Closing the Tax Gap – Congress and the “Carried Interest” Tax Controversy

It shouldn’t surprise anyone that the words controversy and Congress are used in the same sentence.  When it comes to legislation the only thing both sides of the aisle can agree on is disagreeing.  Once again this holds true with proposed changes to the tax code.  Surprisingly (or not) lines that were non-partisan have become partisan and are being redrawn again.  What is the controversy?  Well it allegedly begins with the tax gap and focuses in on the tax treatment which appears to be preferential for one group versus another – the compensation of asset management (hedge, investment, real estate, etc) fund managers known as “carried interest” which is taxed as capital gains (a maximum tax rate of 15%) not as regular income (a maximum tax rate of 35% plus other taxes such as Social Security and Medicare).

Terms:

Tax gap: the difference between the actual amount of taxes due the government and the amount collected.  The IRS defines three components:  underreporting, underpayment, and non-filing.

Carried interest: the ownership right to receive a specified share of the profits eventually earned by a fund without having made a substantial (or any) investment of capital into the fund – the right to share in the profits is a result of compensation package for management services.  Managers are compensated for services rendered through this ownership interest in the fund rather than through salaries and wages.

Capital gain: the profit that results from the appreciation of a capital asset over its purchase price.

Attracting Congress’ Attention

While the tax gap has been given the most credit for attracting Congressional attention – like waving a red flag or cape at a charging bull – most agree that the tax gap alone was not sufficient incentive.  several other factors have assisted in bringing the “carried interest” and compensation controversy into the spotlight.  These factors include:

  • the recent increase in small group private equity firms finding the “loophole” in current legislation that enables them to be publicly traded AND still avoid paying corporate income taxes (Note: PTPs, publicly traded partnerships, have been subject to corporate taxation, but within the last year or so highly publicized groups have been able to find ways around the rules.)
  • the rapid growth of “mega” compensation packages for private equity managers
  • economic efficiency – the position that allowing one type of compensation which is similar in nature to other compensation being earned by other industries or groups to be taxed at a lower rate creates a distortion  in the market place
  • revenue loss for other programs – missing the opportunity to tax at the higher rate and have the funds to spend on other programs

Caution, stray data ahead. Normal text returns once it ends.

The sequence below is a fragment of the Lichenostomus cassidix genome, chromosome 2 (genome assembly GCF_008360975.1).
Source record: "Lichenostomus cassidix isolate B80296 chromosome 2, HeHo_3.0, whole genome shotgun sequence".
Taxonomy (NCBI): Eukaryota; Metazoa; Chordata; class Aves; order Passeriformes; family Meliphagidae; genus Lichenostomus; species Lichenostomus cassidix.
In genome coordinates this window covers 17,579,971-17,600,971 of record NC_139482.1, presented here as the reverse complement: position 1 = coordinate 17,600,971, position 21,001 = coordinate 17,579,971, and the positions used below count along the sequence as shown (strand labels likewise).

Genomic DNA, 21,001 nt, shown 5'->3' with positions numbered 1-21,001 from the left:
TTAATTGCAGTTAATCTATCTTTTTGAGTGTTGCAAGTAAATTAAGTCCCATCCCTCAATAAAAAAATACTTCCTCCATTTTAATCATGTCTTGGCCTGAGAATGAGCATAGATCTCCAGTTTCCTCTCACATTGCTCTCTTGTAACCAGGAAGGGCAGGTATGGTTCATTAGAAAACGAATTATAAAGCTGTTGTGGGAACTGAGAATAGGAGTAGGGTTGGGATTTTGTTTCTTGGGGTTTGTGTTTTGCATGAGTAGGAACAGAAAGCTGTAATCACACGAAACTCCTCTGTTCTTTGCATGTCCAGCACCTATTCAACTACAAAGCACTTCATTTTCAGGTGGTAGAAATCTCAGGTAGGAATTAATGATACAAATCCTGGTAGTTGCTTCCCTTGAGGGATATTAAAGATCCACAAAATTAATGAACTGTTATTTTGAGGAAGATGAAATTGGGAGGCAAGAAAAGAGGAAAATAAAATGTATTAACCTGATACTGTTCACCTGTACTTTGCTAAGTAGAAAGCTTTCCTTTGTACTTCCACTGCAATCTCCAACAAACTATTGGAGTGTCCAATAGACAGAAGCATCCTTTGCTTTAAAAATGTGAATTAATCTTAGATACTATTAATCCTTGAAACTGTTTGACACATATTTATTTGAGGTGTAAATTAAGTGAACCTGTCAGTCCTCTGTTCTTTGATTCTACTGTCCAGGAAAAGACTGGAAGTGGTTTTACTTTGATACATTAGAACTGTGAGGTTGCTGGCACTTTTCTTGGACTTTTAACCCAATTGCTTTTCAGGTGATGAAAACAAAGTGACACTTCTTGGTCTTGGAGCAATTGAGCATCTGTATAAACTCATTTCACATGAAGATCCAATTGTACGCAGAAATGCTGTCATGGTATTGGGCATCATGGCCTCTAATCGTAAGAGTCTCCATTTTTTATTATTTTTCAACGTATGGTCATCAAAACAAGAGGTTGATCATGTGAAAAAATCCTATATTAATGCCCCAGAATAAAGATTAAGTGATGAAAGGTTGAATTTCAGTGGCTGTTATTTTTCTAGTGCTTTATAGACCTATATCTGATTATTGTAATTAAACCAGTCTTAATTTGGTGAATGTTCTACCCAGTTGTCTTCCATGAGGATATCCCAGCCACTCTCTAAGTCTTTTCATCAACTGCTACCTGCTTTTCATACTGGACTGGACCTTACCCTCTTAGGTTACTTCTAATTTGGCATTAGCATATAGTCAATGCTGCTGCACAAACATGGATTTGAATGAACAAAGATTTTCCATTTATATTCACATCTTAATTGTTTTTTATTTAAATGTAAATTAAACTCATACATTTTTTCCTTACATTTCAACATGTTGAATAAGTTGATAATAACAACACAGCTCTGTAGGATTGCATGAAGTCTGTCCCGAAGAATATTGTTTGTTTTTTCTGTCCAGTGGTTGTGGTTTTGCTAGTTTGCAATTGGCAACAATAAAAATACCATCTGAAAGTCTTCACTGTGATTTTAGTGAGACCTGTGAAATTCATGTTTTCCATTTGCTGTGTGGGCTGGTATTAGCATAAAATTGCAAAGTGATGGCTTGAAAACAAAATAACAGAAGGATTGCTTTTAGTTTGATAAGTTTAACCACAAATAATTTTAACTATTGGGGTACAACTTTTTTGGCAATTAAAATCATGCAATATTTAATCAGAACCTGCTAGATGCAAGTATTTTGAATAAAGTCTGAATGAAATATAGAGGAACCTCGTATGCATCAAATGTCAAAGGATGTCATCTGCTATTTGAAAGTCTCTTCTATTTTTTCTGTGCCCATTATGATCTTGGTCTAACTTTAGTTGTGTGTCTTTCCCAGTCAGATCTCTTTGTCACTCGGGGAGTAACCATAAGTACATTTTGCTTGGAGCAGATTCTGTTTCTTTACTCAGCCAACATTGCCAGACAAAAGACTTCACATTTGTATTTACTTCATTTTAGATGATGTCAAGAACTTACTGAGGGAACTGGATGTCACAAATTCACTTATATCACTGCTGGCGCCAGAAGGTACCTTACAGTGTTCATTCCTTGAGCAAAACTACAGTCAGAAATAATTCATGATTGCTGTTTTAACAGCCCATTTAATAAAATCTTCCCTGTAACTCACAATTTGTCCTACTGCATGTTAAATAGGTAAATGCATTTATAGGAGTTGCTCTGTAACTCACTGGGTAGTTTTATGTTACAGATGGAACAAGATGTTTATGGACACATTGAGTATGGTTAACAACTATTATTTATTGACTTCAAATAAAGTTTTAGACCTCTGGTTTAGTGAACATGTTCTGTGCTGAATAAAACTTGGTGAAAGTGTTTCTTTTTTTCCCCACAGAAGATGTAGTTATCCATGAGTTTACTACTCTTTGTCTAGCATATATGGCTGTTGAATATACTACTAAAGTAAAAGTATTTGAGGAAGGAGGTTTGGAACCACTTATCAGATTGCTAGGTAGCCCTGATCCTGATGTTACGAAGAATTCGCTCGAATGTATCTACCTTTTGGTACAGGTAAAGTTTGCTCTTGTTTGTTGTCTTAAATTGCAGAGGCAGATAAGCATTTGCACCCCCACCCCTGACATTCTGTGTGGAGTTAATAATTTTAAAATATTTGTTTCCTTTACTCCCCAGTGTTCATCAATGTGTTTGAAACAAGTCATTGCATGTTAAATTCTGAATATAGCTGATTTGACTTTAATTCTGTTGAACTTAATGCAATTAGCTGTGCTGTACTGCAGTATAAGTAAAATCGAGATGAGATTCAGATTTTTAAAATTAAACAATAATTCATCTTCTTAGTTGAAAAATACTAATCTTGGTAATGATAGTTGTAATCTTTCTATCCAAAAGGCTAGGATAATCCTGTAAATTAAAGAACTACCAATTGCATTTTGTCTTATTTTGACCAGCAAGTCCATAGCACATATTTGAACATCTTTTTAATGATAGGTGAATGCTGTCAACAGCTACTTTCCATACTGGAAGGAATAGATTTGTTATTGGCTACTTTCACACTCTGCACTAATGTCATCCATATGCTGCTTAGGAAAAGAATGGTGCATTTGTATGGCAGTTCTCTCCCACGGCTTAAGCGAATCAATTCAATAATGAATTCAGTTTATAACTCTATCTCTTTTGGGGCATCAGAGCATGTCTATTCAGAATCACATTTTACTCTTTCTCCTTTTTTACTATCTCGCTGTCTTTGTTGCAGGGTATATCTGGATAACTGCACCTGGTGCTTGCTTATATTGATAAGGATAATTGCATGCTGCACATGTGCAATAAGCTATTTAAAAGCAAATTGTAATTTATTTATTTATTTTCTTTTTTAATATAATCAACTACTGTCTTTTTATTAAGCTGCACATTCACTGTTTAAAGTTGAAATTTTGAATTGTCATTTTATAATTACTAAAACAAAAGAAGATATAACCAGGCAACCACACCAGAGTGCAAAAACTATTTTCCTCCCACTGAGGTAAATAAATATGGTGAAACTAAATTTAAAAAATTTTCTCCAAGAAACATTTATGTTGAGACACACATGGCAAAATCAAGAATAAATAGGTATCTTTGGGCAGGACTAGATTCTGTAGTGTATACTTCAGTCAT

• tax discrimination – once again the rich get richer…those with the money get to make more money by getting a preferential tax rate on compensation for services because that compensation is allowed to be classified differently and taxed at a lower rate

Today’s Perspective – Risk Reward or Compensation

Advocates of the current tax treatment have the perspective that the distribution of “carried interest” has been part of the capital appreciation of the investment fund.  This is the logic underlying this premise”  the fund managers like the investors providing the actual monetary capital are providing assets – in this case the intellectual know-how of managing the investment – and are delaying the compensation, taking the risks,  providing “sweat equity”, and building capital.  It just happens that the investment vehicle for these individuals is intellectual capital.  Since they are providing capital, the gain is a capital gain not compensation for services.

The Other Side – Across the Tax Gap

From the other side, fund managers are being compensated for services.  Services are services and should be taxed as such.  Every other service provider in any other industry is compensated and taxed as income, not capital gains.  The argument that the intellectual capital contribution in the “investment and asset management industry” is an exception from the “service fees are taxable as income” rule just doesn’t hold up.  Other service providers and business people also take risks and have risky forms of compensation.  Some of that compensation includes the following:  performance bonuses, contingency fees, incentive fees, royalties, stock options or grants, business income from most businesses.

Bills, Bills, Bills – S. 1624, H.R. 2834, and H.R. 2785